Getting to talk to all these different individuals and hear their stories is something that I am grateful for. I love hearing the stories that people bring and tell me about their Disc golf lives and careers. Another great story is from Madison Walker who is a sponsored professional from Team Innova. She has an amazing story to tell and this article is well worth the read. Enjoy!
1) How did you get into Disc Golf?
I played on my university’s ultimate frisbee team at Southern Miss. It was a men’s team, but one other girl and I would compete in their division. Since I couldn’t run as fast or jump as high as most of the dudes, and because I had good disc handling skills, I was a handler (I threw passes). Sometimes, I would throw a little two hard and would hurt the receiver’s hand on the catch. A couple of the guys took notice and invited me to come try disc golf, where I could throw frisbees as hard as I wanted! After my first round, I was hooked!
I quit playing disc golf for a few years to focus on graduating and applying for jobs and further education. After working 60-90 hours a week for 3 years at my first serious job, I was laid off and took some time off to travel. At that point, I sort of re-DISCovered my tiny disc golf bag (a recyclable grocery bag with 4 discs), and started playing again. I met a guy at one of my local courses who invited me to the local club’s bag tag round, and then I got into competing in Southern Nationals. This is when I met a group of women in the Southeast that played all the time, and tat that point, there was no stopping me. I played every weekend. Eventually I met Paige at the Southern Nationals Championships in Alabama, where she came and wiped the floor with all the Southern Nats ladies. We kept in touch, and I ended up going to 2014 Worlds in Portland, where I met Elaine King, Jeremy Koling, Zoe Andyke, Kelsey Wilmerding, and a bunch of others that were enthusiastic in coercing me back to future events. Paige invited me to start touring with her in 2015. How could I say no?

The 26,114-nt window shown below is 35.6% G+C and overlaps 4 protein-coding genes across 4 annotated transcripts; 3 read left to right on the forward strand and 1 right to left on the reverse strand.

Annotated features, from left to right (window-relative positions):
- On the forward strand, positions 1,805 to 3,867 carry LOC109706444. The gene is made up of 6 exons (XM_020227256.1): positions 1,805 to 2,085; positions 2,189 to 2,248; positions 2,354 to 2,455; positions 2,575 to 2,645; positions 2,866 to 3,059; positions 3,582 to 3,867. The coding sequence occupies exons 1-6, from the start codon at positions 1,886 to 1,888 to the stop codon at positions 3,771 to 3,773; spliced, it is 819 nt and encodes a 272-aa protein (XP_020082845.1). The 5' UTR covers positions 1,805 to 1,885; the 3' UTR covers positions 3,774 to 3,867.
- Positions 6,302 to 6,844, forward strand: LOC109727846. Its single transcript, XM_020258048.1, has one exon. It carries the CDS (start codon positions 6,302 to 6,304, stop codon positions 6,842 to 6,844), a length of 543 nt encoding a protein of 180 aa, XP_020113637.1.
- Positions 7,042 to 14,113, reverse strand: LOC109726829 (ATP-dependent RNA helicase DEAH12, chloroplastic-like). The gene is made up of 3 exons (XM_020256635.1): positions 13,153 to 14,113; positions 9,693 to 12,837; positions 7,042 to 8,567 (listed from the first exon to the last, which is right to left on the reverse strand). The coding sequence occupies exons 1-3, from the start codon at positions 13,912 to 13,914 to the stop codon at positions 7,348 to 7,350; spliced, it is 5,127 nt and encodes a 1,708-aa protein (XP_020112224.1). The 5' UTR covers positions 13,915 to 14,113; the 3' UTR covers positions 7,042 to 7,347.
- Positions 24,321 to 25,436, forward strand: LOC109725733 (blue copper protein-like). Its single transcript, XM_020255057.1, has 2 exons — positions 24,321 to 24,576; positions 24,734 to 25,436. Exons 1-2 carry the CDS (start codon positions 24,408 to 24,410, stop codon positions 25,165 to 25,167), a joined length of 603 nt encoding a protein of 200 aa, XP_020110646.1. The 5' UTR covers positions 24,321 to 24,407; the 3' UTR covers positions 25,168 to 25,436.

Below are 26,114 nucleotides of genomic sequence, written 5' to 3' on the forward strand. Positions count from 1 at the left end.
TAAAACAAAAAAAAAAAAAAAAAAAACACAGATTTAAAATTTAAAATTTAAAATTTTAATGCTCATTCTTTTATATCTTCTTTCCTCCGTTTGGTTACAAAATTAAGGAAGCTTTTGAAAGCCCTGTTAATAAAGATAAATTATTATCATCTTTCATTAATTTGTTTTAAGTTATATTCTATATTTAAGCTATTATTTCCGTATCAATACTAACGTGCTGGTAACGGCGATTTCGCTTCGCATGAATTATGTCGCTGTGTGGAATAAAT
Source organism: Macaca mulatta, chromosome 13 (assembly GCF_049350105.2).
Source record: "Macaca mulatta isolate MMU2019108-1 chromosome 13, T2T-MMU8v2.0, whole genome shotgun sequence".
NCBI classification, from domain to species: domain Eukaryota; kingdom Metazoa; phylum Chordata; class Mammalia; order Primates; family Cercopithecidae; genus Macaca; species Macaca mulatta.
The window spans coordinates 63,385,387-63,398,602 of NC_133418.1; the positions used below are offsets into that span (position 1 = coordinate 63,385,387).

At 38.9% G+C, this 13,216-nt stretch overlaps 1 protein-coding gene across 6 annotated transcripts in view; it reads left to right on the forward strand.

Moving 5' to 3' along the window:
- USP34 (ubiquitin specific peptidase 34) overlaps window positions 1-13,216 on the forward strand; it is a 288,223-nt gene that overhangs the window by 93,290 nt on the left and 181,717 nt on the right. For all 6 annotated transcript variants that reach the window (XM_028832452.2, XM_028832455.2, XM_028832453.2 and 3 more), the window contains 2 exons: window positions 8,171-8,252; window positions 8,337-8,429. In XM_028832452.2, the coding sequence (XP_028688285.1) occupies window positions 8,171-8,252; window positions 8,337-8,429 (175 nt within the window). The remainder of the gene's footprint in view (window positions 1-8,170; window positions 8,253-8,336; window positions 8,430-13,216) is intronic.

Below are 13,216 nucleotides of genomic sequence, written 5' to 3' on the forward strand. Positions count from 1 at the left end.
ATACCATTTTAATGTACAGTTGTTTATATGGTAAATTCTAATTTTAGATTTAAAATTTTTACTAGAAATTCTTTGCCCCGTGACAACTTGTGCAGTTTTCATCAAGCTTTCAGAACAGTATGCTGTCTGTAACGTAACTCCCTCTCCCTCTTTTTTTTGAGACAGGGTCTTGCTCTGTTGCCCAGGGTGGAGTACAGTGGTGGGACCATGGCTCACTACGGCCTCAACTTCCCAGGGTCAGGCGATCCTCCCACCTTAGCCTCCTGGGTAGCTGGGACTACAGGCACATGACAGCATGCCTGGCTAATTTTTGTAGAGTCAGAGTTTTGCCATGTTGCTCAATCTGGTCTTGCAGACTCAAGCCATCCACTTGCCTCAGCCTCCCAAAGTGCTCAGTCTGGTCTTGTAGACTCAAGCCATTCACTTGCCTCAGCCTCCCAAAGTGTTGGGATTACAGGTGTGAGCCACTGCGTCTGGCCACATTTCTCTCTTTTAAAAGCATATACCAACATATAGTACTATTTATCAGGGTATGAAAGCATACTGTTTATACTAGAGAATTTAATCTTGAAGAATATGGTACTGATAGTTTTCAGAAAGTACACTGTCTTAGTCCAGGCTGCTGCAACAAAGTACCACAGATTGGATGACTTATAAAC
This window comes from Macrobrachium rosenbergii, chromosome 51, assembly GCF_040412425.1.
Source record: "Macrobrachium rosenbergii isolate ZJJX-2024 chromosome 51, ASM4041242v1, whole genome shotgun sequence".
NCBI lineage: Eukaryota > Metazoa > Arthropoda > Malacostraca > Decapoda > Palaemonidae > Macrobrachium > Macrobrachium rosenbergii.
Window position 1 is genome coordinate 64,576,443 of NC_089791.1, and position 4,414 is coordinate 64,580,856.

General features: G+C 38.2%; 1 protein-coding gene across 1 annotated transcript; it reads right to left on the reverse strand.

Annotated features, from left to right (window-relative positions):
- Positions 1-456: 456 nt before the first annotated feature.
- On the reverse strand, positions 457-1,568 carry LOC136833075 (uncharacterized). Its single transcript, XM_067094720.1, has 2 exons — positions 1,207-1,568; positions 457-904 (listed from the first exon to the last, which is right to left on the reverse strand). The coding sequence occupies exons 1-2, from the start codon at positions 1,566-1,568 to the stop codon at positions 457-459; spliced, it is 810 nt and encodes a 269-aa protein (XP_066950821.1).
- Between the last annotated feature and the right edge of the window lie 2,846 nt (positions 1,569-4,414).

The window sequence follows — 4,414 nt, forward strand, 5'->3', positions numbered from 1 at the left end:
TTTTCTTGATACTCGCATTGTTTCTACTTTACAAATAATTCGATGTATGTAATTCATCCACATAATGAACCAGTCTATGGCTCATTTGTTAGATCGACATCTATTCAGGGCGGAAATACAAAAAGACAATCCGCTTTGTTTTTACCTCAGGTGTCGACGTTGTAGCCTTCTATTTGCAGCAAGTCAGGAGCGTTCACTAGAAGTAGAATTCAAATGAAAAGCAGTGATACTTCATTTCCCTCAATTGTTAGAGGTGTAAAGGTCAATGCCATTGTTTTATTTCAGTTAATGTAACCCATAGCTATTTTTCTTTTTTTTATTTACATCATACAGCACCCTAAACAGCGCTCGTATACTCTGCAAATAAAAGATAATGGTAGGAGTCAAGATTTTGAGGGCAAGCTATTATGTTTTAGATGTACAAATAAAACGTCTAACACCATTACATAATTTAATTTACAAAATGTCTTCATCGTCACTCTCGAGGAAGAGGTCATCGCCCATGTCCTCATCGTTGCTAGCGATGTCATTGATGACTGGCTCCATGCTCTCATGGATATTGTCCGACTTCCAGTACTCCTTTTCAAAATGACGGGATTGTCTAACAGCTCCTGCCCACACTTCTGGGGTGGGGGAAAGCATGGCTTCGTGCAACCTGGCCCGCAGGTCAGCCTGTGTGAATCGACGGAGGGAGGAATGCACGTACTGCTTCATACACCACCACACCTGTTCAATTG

2) Who inspires you to continue to play?
I think to keep up in this disc golf world, you have to love it. Most of the inspiration has to come from within. It’s been tough this year with the long-lasting injury to not just give up on disc golf and move on, and THAT’S where other people have helped. The network of support in the disc golf community is immense and so dense. My touring crew, which gets bigger and bigger as time goes by, are always checking in with me. People I’ve worked with over the years are so encouraging and give me hope that all this waiting is not in vain. “Fans” (I still don’t quite believe that’s a thing I have. :D) that I don’t even know have sent messages telling me they can’t wait for my return to competition. It’s made me very grateful that I get to be a part of this community.
3) What made you want to start accepting money and be considered a pro?